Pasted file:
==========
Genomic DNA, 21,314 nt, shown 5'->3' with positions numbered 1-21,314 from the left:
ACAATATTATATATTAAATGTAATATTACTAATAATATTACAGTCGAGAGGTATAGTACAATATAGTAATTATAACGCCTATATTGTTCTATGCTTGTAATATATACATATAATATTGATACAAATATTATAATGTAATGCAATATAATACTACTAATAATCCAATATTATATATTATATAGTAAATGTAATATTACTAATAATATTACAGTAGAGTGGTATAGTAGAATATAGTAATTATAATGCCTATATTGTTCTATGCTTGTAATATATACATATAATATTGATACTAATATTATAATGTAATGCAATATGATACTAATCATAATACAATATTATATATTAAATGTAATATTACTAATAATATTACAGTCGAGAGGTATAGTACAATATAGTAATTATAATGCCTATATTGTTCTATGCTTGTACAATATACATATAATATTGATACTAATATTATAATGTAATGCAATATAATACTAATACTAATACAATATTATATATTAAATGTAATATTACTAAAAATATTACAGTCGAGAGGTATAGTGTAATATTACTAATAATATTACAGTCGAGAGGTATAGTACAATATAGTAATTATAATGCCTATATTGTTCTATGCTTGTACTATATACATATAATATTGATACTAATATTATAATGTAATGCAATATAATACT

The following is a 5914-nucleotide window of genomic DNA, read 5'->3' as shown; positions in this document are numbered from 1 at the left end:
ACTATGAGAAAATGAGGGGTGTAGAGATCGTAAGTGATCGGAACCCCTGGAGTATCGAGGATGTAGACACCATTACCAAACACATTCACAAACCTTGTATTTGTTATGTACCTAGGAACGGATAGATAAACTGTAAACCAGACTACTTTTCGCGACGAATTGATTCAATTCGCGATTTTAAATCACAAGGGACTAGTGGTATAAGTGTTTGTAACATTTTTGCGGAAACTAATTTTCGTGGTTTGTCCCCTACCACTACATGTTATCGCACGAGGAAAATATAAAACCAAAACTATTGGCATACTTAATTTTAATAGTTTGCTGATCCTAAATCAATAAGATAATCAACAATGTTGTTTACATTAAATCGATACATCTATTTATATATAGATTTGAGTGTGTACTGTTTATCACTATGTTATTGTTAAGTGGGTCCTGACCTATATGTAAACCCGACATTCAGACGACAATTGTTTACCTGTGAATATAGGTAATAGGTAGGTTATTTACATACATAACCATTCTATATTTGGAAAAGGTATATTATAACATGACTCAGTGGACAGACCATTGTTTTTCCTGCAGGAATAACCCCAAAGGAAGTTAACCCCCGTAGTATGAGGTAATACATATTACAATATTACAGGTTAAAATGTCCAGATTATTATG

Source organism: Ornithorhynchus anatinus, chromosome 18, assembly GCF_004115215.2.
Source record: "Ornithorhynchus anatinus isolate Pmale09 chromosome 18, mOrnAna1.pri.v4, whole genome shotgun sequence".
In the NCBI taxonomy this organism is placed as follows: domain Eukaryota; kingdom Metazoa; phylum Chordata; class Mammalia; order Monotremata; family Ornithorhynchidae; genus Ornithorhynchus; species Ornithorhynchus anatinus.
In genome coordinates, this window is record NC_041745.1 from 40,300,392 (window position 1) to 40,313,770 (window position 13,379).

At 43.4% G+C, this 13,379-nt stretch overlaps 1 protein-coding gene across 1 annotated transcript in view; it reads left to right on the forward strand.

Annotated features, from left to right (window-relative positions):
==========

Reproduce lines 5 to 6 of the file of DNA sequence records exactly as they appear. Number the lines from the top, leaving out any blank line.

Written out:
Source organism: Ornithorhynchus anatinus, chromosome 18, assembly GCF_004115215.2.
Source record: "Ornithorhynchus anatinus isolate Pmale09 chromosome 18, mOrnAna1.pri.v4, whole genome shotgun sequence".